Computational Methods in Economics
University of Chicago (B.A.)
This page provides links to my course material and my teaching experience.
This course introduces the empirical and computational techniques necessary for numerical estimation and simulation in economics. Through examples in economics, the course covers topics such as optimization, function approximation, and monte carlo techniques. Emphasis will be placed on developing effective programming and research practices. The course is structured through a series of applications in topics such as segregation, occupational choice, and repeated games. The course will be taught in R. Though helpful, no previous experience with R is required.
These files are also on our github page here.
This course introduces the empirical and computational techniques necessary for numerical estimation and simulation in economics. Through examples in economics, the course covers topics such as optimization, function approximation, and monte carlo techniques. Emphasis will be placed on developing effective programming and research practices. The course is structured through a series of applications in topics such as segregation, occupational choice, and repeated games. The course will be taught in R. Though helpful, no previous experience with R is required.
Additional files and help are also on our github page here.
This colloquium covers the computer tools and programming techniques to implement and test economic ideas and theories quantitatively. It is more of an “engineering” than a “theory” course, focusing on the practical – working on problems and solutions. The goal is not only to provide students with an introduction to two valuable programming languages (R and C++) but also to introduce good programming, data, and project management techniques.
The class syllabus can be downloaded Here
This colloquium covers the computer tools and programming techniques to implement and test economic ideas and theories quantitatively. It is more of an “engineering” than a “theory” course, focusing on the practical – working on problems and solutions. The goal is not only to provide students with an introduction to two valuable programming languages (R and C++) but also to introduce good programming, data, and project management techniques.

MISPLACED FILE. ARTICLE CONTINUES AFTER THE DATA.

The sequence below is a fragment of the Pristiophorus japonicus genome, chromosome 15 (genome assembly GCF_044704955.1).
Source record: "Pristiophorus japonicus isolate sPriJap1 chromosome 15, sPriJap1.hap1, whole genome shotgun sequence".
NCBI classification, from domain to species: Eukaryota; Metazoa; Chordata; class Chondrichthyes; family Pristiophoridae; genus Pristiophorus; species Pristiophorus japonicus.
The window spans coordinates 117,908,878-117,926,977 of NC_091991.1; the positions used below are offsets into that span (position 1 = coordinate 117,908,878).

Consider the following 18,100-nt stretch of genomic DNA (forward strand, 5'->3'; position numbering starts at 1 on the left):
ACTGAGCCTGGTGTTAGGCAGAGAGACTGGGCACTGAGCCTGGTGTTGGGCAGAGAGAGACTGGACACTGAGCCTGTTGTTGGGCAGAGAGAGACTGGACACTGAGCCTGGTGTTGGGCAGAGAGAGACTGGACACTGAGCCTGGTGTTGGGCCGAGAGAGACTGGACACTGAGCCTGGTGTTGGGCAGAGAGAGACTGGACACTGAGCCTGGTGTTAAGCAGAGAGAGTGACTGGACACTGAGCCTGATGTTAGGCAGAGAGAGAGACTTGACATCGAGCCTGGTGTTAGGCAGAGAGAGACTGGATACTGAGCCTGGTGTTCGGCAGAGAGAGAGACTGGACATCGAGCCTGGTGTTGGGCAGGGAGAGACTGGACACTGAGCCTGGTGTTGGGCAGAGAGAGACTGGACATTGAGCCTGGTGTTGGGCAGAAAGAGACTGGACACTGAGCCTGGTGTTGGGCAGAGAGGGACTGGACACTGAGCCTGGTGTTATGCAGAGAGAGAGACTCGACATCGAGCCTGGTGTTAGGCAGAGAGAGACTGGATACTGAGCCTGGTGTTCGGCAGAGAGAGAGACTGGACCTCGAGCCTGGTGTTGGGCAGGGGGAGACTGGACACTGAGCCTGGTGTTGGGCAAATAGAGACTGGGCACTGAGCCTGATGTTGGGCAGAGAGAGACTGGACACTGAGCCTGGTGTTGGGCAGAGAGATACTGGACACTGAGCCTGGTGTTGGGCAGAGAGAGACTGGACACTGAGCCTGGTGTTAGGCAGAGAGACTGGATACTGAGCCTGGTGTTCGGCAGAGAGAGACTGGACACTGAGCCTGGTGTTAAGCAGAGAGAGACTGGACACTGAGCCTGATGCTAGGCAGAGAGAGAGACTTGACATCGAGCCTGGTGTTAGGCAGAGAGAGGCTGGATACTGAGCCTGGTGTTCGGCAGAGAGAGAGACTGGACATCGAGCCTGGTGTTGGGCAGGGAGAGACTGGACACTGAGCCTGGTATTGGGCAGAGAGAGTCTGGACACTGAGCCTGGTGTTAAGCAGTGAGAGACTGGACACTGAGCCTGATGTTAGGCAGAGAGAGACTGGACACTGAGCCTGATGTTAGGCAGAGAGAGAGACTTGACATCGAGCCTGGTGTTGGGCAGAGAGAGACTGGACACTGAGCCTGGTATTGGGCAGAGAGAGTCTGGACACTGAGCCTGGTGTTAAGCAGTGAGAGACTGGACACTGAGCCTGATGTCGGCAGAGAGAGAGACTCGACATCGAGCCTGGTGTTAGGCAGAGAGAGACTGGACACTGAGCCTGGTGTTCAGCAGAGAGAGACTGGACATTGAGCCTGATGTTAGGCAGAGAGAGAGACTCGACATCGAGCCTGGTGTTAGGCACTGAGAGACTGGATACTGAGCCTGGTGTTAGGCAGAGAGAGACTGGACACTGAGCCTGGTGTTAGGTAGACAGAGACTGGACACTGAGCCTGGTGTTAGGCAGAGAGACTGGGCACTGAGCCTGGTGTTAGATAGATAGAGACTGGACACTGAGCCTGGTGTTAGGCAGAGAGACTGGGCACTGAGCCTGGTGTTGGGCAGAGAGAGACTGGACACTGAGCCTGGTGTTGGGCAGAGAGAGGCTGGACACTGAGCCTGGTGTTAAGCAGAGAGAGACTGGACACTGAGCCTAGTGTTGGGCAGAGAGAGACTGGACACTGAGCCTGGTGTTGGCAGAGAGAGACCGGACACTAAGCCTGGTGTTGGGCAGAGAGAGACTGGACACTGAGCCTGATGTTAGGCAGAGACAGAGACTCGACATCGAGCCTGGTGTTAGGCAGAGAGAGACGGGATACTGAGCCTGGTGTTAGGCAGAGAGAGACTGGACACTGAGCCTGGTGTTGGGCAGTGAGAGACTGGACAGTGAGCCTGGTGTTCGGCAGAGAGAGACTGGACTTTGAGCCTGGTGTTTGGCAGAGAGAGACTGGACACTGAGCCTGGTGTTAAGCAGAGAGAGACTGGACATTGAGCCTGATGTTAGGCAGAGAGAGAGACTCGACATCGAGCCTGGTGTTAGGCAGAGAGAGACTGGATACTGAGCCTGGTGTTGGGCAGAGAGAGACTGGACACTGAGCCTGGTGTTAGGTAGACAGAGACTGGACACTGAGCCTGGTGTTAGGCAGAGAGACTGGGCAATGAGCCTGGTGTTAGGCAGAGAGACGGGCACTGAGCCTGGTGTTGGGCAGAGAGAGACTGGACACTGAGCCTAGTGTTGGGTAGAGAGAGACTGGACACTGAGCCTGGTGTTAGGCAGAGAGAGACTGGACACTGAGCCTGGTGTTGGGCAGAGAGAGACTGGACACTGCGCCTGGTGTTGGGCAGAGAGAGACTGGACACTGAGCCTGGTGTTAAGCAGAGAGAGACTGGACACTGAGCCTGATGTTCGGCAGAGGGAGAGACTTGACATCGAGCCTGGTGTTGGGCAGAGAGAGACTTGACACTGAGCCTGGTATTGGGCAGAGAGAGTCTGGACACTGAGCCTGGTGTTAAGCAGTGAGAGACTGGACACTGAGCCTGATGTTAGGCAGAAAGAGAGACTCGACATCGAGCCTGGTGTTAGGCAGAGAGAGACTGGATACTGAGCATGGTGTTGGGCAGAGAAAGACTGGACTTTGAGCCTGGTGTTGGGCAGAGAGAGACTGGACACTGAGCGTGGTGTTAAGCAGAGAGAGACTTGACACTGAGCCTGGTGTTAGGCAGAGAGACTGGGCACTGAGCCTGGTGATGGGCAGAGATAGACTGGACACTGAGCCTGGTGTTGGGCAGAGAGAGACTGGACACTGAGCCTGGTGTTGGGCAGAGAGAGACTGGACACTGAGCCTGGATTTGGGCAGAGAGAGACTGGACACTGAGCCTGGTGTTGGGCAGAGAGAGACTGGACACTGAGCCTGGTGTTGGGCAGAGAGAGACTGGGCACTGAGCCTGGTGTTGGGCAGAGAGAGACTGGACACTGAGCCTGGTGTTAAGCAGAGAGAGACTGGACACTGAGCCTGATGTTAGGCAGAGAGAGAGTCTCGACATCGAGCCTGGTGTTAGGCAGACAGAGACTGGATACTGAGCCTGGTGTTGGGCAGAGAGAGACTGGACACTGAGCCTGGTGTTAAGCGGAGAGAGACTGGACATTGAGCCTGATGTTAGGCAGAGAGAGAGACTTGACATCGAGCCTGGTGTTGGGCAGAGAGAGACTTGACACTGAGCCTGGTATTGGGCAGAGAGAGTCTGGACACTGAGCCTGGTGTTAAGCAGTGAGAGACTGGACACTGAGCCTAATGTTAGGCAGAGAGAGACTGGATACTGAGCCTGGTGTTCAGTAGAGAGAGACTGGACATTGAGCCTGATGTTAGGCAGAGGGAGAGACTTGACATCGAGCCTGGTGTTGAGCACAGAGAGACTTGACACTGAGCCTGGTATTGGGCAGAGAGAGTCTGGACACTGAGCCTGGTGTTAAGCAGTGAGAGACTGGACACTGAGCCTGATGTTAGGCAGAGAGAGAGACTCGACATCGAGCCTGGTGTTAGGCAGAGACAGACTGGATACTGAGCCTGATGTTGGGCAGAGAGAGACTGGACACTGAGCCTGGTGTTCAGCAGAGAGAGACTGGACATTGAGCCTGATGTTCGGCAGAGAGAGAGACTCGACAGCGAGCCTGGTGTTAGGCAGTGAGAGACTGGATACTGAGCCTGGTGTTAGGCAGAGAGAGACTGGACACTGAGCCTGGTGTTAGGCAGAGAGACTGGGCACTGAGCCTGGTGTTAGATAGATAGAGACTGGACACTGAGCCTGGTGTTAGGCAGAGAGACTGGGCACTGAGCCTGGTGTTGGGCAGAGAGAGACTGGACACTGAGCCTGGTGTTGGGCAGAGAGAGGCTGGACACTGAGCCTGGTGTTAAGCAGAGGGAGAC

This colloquium covers the computer tools and programming techniques to implement and test economic ideas and theories quantitatively. It is more of an “engineering” than a “theory” course, focusing on the practical – working on problems and solutions. The goal is not only to provide students with an introduction to a number of valuable programming languages, but also to introduce good programming, data, and project management techniques.
This will be an interactive session covering R basics and standard programming techniques in R. Students should bring their computers to participate if possible.Comparisons will be drawn between R, Stata, and Matlab. Using the tools covered in the previous session in the second session will live-code a simulation of Schelling's Segregation model. This will cover control flow, random number generation, matrix manipulation, functions, proper coding etiquette, and plotting in R.
Please install R and Rstudio and run this code prior to arrival (code).
Files from Past Years (including Stata intro): Stata code | Stata data | CPI data | R code
University of Chicago (B.A.)
University of Chicago (B.A.)
University of Chicago (co-teaching, Ph.D.)
University of Chicago (co-teaching, Ph.D.)
University of Chicago (co-teaching, Ph.D.)
University of Chicago (co-teaching, B.A.)
University of Chicago (co-teaching, B.A.)
University of Chicago (co-teaching, B.A.)
University of Chicago (co-teaching, B.A.)
Yale University (teaching, B.A.)
University of Chicago (Becker and Murphy; Ph.D.)
University of Chicago (Becker and Murphy; Ph.D.)
University of Chicago (Murphy; Ph.D.)
Booth Graduate School of Business (Gibbs; Exec. MBA)
Booth Graduate School of Business (Stole; Exec. MBA)
University of Chicago (Lima and Tsiang; B.A.)